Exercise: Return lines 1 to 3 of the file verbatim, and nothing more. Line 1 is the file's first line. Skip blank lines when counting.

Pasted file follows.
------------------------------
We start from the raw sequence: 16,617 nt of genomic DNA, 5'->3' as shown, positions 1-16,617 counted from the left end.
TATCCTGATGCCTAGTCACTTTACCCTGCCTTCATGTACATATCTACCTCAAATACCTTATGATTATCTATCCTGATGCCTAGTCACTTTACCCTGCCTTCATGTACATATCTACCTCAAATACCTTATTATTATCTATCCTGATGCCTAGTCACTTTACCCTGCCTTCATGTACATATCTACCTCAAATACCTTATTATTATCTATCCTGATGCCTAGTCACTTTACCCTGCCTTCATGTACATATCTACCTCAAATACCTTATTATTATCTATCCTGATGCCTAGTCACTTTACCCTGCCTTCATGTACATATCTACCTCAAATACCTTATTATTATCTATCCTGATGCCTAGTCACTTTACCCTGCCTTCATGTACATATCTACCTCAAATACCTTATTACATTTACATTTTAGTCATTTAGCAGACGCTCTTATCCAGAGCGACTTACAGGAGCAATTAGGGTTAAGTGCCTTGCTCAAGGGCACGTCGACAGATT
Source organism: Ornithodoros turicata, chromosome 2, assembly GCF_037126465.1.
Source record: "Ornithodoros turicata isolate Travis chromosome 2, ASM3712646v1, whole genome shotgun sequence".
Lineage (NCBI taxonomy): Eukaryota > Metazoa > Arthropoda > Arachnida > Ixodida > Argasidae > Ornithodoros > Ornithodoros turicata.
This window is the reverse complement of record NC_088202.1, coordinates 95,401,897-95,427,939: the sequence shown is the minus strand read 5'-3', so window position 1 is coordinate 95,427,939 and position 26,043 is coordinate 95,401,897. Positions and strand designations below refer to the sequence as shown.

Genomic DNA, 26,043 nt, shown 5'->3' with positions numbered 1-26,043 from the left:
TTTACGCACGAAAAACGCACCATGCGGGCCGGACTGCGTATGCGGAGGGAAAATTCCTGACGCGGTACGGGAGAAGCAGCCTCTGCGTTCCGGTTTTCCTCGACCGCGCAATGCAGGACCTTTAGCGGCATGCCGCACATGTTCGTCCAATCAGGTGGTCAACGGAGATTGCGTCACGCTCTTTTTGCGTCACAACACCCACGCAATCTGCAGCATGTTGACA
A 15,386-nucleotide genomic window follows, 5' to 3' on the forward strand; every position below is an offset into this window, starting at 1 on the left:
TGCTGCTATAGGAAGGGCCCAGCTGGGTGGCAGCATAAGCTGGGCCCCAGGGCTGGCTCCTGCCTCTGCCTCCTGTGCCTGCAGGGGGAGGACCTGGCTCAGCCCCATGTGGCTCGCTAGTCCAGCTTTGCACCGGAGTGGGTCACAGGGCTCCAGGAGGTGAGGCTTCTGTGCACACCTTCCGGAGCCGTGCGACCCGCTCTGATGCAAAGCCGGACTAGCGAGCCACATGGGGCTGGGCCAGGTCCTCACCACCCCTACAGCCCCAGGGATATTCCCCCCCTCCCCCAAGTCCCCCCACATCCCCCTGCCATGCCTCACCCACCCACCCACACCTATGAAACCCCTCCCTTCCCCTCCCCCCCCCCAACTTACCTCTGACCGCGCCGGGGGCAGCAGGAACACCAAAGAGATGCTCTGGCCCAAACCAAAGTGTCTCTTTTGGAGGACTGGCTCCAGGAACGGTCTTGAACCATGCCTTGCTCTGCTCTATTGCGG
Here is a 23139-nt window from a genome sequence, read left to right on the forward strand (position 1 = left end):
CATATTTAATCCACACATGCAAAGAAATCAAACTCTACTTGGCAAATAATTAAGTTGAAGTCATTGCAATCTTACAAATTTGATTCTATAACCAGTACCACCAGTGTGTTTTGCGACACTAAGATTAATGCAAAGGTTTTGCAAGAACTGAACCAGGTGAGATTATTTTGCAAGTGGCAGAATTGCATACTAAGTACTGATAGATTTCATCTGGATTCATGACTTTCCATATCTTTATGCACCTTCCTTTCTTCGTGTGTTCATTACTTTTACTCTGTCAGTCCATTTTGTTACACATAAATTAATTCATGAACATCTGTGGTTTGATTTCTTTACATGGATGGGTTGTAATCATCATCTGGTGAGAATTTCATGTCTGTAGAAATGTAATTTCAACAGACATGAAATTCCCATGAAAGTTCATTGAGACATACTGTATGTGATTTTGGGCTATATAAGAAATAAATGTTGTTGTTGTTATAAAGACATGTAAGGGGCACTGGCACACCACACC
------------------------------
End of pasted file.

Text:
We start from the raw sequence: 16,617 nt of genomic DNA, 5'->3' as shown, positions 1-16,617 counted from the left end.
TATCCTGATGCCTAGTCACTTTACCCTGCCTTCATGTACATATCTACCTCAAATACCTTATGATTATCTATCCTGATGCCTAGTCACTTTACCCTGCCTTCATGTACATATCTACCTCAAATACCTTATTATTATCTATCCTGATGCCTAGTCACTTTACCCTGCCTTCATGTACATATCTACCTCAAATACCTTATTATTATCTATCCTGATGCCTAGTCACTTTACCCTGCCTTCATGTACATATCTACCTCAAATACCTTATTATTATCTATCCTGATGCCTAGTCACTTTACCCTGCCTTCATGTACATATCTACCTCAAATACCTTATTATTATCTATCCTGATGCCTAGTCACTTTACCCTGCCTTCATGTACATATCTACCTCAAATACCTTATTACATTTACATTTTAGTCATTTAGCAGACGCTCTTATCCAGAGCGACTTACAGGAGCAATTAGGGTTAAGTGCCTTGCTCAAGGGCACGTCGACAGATT
Source organism: Ornithodoros turicata, chromosome 2, assembly GCF_037126465.1.